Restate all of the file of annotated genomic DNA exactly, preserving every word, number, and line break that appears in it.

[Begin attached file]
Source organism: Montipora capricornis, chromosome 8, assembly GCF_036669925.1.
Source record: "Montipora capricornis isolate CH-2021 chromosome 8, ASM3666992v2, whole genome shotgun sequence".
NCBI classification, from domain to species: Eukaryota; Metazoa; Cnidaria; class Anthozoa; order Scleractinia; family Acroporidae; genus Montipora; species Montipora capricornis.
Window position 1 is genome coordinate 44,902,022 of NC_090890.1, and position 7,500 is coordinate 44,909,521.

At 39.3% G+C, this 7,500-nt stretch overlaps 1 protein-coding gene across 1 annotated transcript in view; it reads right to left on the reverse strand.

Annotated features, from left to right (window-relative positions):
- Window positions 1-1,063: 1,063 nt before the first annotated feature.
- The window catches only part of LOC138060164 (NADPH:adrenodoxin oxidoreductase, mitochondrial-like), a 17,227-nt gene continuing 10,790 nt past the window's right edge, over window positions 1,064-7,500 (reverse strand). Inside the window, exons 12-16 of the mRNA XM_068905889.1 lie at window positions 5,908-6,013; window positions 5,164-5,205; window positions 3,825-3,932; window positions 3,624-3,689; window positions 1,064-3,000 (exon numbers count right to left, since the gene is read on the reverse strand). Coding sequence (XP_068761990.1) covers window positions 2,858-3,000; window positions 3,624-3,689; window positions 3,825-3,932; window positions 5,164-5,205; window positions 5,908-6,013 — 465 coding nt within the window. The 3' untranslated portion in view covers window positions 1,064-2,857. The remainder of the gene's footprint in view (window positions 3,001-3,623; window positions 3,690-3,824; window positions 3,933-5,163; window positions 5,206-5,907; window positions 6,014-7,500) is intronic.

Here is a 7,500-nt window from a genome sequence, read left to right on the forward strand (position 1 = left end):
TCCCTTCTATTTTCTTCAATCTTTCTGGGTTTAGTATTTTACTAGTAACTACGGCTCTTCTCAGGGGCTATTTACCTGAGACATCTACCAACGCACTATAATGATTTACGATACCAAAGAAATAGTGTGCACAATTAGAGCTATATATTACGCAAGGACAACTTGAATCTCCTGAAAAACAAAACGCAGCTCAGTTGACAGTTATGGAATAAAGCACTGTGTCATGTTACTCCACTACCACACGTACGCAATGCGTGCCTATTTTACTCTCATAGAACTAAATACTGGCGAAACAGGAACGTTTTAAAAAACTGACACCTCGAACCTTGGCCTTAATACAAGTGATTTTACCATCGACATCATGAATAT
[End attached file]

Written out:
Source organism: Montipora capricornis, chromosome 8, assembly GCF_036669925.1.
Source record: "Montipora capricornis isolate CH-2021 chromosome 8, ASM3666992v2, whole genome shotgun sequence".
NCBI classification, from domain to species: Eukaryota; Metazoa; Cnidaria; class Anthozoa; order Scleractinia; family Acroporidae; genus Montipora; species Montipora capricornis.
Window position 1 is genome coordinate 44,902,022 of NC_090890.1, and position 7,500 is coordinate 44,909,521.

At 39.3% G+C, this 7,500-nt stretch overlaps 1 protein-coding gene across 1 annotated transcript in view; it reads right to left on the reverse strand.

Annotated features, from left to right (window-relative positions):
- Window positions 1-1,063: 1,063 nt before the first annotated feature.
- The window catches only part of LOC138060164 (NADPH:adrenodoxin oxidoreductase, mitochondrial-like), a 17,227-nt gene continuing 10,790 nt past the window's right edge, over window positions 1,064-7,500 (reverse strand). Inside the window, exons 12-16 of the mRNA XM_068905889.1 lie at window positions 5,908-6,013; window positions 5,164-5,205; window positions 3,825-3,932; window positions 3,624-3,689; window positions 1,064-3,000 (exon numbers count right to left, since the gene is read on the reverse strand). Coding sequence (XP_068761990.1) covers window positions 2,858-3,000; window positions 3,624-3,689; window positions 3,825-3,932; window positions 5,164-5,205; window positions 5,908-6,013 — 465 coding nt within the window. The 3' untranslated portion in view covers window positions 1,064-2,857. The remainder of the gene's footprint in view (window positions 3,001-3,623; window positions 3,690-3,824; window positions 3,933-5,163; window positions 5,206-5,907; window positions 6,014-7,500) is intronic.

Here is a 7,500-nt window from a genome sequence, read left to right on the forward strand (position 1 = left end):
TCCCTTCTATTTTCTTCAATCTTTCTGGGTTTAGTATTTTACTAGTAACTACGGCTCTTCTCAGGGGCTATTTACCTGAGACATCTACCAACGCACTATAATGATTTACGATACCAAAGAAATAGTGTGCACAATTAGAGCTATATATTACGCAAGGACAACTTGAATCTCCTGAAAAACAAAACGCAGCTCAGTTGACAGTTATGGAATAAAGCACTGTGTCATGTTACTCCACTACCACACGTACGCAATGCGTGCCTATTTTACTCTCATAGAACTAAATACTGGCGAAACAGGAACGTTTTAAAAAACTGACACCTCGAACCTTGGCCTTAATACAAGTGATTTTACCATCGACATCATGAATAT